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Monday, May 23, 2016

Grist Environmental News

an oral history of An Inconvenient Truth

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Recent Posts


Guess who produces the most oil and gas in the world?

Surprise: The U.S. still leads Russia and Saudi Arabia in oil production.

Edible six-pack rings are a brilliant answer to plastic pollution

It won't save ocean creatures, but it helps.

Watch drought take over a California town

The short film “When a Town Runs Dry" illustrates the challenges faced by one vulnerable community.

Who knew rain patterns around the world could be this beautiful?

Look through the clouds in this gorgeous NASA visualization of global rainfall.

Antimicrobial-resistant superbugs could soon be deadlier than cancer

A new report estimates that by 2050, 10 million people will die from antimicrobial-resistant infections annually. That's a big deal.

Here’s what to pair with news from Oklahoma, South Carolina, and SCOTUS this week

As Drake would say: Take a shot for me.

House Science Republicans find a way to hit rock bottom

Don't worry. They'll find some way to sink lower.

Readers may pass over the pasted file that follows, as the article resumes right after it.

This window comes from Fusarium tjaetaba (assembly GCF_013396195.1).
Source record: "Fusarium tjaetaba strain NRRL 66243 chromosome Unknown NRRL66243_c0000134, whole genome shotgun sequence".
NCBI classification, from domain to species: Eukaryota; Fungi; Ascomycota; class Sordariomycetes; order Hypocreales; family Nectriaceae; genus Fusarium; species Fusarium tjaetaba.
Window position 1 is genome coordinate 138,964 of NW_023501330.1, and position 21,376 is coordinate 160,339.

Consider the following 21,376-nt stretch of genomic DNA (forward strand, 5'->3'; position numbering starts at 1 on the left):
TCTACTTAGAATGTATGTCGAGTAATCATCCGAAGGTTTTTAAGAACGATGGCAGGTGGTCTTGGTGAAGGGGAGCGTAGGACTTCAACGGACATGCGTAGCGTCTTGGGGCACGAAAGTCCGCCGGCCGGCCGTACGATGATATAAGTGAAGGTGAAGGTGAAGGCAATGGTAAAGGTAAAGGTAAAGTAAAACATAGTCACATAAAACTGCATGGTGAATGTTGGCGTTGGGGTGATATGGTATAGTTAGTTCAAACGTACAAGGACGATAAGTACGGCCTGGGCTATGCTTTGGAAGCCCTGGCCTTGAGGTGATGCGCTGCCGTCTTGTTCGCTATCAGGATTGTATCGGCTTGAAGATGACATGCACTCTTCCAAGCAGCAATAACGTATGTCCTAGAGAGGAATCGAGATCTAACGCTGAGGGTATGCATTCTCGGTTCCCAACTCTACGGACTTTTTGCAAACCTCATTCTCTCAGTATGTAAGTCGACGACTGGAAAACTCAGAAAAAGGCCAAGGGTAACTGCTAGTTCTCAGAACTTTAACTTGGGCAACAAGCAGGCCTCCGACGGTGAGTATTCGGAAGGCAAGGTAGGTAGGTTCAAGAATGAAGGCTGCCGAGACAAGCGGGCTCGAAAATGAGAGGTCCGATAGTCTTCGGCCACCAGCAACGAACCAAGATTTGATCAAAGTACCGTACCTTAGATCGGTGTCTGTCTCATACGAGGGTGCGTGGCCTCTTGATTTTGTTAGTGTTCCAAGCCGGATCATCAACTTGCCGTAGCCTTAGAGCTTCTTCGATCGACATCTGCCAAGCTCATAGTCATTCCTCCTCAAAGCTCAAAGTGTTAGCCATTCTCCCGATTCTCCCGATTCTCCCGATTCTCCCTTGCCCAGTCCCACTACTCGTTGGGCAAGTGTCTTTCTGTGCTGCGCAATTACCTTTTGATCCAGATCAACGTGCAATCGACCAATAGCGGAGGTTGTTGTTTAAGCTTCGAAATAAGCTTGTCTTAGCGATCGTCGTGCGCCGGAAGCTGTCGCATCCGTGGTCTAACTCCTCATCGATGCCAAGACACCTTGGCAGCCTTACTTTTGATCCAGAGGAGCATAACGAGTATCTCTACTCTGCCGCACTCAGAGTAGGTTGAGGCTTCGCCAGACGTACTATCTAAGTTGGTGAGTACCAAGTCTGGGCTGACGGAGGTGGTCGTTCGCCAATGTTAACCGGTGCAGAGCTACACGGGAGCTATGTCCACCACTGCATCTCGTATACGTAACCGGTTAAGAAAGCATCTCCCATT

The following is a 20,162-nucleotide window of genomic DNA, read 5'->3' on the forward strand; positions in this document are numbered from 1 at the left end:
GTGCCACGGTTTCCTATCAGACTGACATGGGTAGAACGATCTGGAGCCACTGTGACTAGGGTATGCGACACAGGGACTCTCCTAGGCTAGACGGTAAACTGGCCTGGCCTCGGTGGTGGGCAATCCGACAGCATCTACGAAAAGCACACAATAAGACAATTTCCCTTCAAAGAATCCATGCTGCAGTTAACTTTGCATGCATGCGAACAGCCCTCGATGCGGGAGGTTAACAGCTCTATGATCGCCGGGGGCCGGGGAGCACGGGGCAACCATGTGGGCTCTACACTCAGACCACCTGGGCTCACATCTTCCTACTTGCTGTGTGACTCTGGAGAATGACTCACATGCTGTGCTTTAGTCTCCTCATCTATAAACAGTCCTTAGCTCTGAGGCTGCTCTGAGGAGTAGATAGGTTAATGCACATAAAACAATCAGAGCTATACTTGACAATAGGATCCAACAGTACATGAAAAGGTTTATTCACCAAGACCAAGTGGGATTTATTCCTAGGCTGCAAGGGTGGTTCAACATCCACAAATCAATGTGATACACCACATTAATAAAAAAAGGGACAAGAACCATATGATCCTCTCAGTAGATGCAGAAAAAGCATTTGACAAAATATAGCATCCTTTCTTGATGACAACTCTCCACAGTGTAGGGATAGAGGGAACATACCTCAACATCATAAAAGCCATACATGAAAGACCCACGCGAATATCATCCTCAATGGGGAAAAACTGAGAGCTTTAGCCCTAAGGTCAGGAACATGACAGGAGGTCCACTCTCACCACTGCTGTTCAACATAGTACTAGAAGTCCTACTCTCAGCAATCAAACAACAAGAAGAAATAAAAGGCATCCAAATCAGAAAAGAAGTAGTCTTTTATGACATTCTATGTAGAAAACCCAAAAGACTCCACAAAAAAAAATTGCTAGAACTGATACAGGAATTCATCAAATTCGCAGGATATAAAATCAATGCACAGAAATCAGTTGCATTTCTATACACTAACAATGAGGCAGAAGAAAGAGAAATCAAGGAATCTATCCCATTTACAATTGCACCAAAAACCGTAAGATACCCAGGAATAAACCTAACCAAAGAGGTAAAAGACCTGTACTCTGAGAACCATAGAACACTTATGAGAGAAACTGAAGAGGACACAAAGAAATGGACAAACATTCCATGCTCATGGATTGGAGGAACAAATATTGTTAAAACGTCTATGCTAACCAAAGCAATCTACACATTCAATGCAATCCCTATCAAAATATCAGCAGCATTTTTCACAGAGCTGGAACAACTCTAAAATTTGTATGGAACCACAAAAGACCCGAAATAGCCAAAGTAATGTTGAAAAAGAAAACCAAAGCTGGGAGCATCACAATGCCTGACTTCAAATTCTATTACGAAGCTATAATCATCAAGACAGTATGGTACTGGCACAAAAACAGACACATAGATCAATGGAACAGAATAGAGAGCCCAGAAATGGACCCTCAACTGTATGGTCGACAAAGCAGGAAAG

Why is Trump so fixated on abolishing the EPA?

And if he actually tried to do it, what would happen?

Another inconvenient truth: Great journalism ain’t free

Al Gore’s movie cost a cool million. We’re asking you for a lot less.

More Posts


6 surprising moments from the making of “An Inconvenient Truth”

From Al Gore's rowdy, beer-fueled first performance to a personal phone call to Melissa Etheridge, here are six things you might not know about the film.

The legacy of “An Inconvenient Truth,” explained by 16 really smart people

We asked Annie Leonard, Van Jones, and others to reflect on how "An Inconvenient Truth" changed the game.

An Oral History of “An Inconvenient Truth”

Al Gore got stuck on a scissor lift. Studio execs fell asleep at a screening. And everybody hated the title. The amazing true story of the most improbable — and important — film of our time.

Norway will reopen Barents Sea for drilling exploration

Norway to Big Oil: “Sure, come on in and see if you can't wrangle more dinosaur juice out of this here ocean."

Nestle, PepsiCo, and other big corporations promised to protect forests. Who’s following through?

Corporate sustainability promises get a crash test. Here’s who passed.

Toxic battery plant has to tell its 12,000 neighbors they might get cancer

The plant has close to four years to reduce cancer-causing arsenic emissions.